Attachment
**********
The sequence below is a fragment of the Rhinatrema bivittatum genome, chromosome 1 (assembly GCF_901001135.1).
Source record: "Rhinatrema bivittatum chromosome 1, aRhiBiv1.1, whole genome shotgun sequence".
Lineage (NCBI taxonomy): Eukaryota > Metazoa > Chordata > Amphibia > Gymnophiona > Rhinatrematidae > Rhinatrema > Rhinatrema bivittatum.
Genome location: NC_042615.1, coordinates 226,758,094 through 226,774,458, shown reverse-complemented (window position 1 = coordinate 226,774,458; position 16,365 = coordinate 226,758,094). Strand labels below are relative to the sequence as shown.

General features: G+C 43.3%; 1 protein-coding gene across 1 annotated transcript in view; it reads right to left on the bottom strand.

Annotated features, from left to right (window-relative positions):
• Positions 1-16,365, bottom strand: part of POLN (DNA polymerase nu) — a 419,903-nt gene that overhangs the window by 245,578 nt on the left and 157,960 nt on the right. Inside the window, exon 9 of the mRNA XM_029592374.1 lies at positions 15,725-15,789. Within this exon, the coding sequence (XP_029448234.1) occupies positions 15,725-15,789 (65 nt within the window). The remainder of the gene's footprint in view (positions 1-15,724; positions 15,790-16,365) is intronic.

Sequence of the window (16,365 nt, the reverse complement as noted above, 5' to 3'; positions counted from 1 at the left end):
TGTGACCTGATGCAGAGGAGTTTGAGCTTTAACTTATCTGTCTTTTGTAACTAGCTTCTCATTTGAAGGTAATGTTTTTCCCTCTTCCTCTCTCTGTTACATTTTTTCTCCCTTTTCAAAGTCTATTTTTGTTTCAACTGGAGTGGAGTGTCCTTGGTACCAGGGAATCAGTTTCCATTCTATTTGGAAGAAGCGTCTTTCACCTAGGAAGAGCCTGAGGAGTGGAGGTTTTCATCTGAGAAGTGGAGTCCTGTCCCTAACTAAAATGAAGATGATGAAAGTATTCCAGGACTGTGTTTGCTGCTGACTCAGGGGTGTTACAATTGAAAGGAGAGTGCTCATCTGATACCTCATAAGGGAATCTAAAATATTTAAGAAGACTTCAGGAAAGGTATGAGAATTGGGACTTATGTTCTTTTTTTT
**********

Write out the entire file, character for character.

The sequence below is a fragment of the Rhinatrema bivittatum genome, chromosome 1 (assembly GCF_901001135.1).
Source record: "Rhinatrema bivittatum chromosome 1, aRhiBiv1.1, whole genome shotgun sequence".
Lineage (NCBI taxonomy): Eukaryota > Metazoa > Chordata > Amphibia > Gymnophiona > Rhinatrematidae > Rhinatrema > Rhinatrema bivittatum.
Genome location: NC_042615.1, coordinates 226,758,094 through 226,774,458, shown reverse-complemented (window position 1 = coordinate 226,774,458; position 16,365 = coordinate 226,758,094). Strand labels below are relative to the sequence as shown.

General features: G+C 43.3%; 1 protein-coding gene across 1 annotated transcript in view; it reads right to left on the bottom strand.

Annotated features, from left to right (window-relative positions):
• Positions 1-16,365, bottom strand: part of POLN (DNA polymerase nu) — a 419,903-nt gene that overhangs the window by 245,578 nt on the left and 157,960 nt on the right. Inside the window, exon 9 of the mRNA XM_029592374.1 lies at positions 15,725-15,789. Within this exon, the coding sequence (XP_029448234.1) occupies positions 15,725-15,789 (65 nt within the window). The remainder of the gene's footprint in view (positions 1-15,724; positions 15,790-16,365) is intronic.

Sequence of the window (16,365 nt, the reverse complement as noted above, 5' to 3'; positions counted from 1 at the left end):
TGTGACCTGATGCAGAGGAGTTTGAGCTTTAACTTATCTGTCTTTTGTAACTAGCTTCTCATTTGAAGGTAATGTTTTTCCCTCTTCCTCTCTCTGTTACATTTTTTCTCCCTTTTCAAAGTCTATTTTTGTTTCAACTGGAGTGGAGTGTCCTTGGTACCAGGGAATCAGTTTCCATTCTATTTGGAAGAAGCGTCTTTCACCTAGGAAGAGCCTGAGGAGTGGAGGTTTTCATCTGAGAAGTGGAGTCCTGTCCCTAACTAAAATGAAGATGATGAAAGTATTCCAGGACTGTGTTTGCTGCTGACTCAGGGGTGTTACAATTGAAAGGAGAGTGCTCATCTGATACCTCATAAGGGAATCTAAAATATTTAAGAAGACTTCAGGAAAGGTATGAGAATTGGGACTTATGTTCTTTTTTTT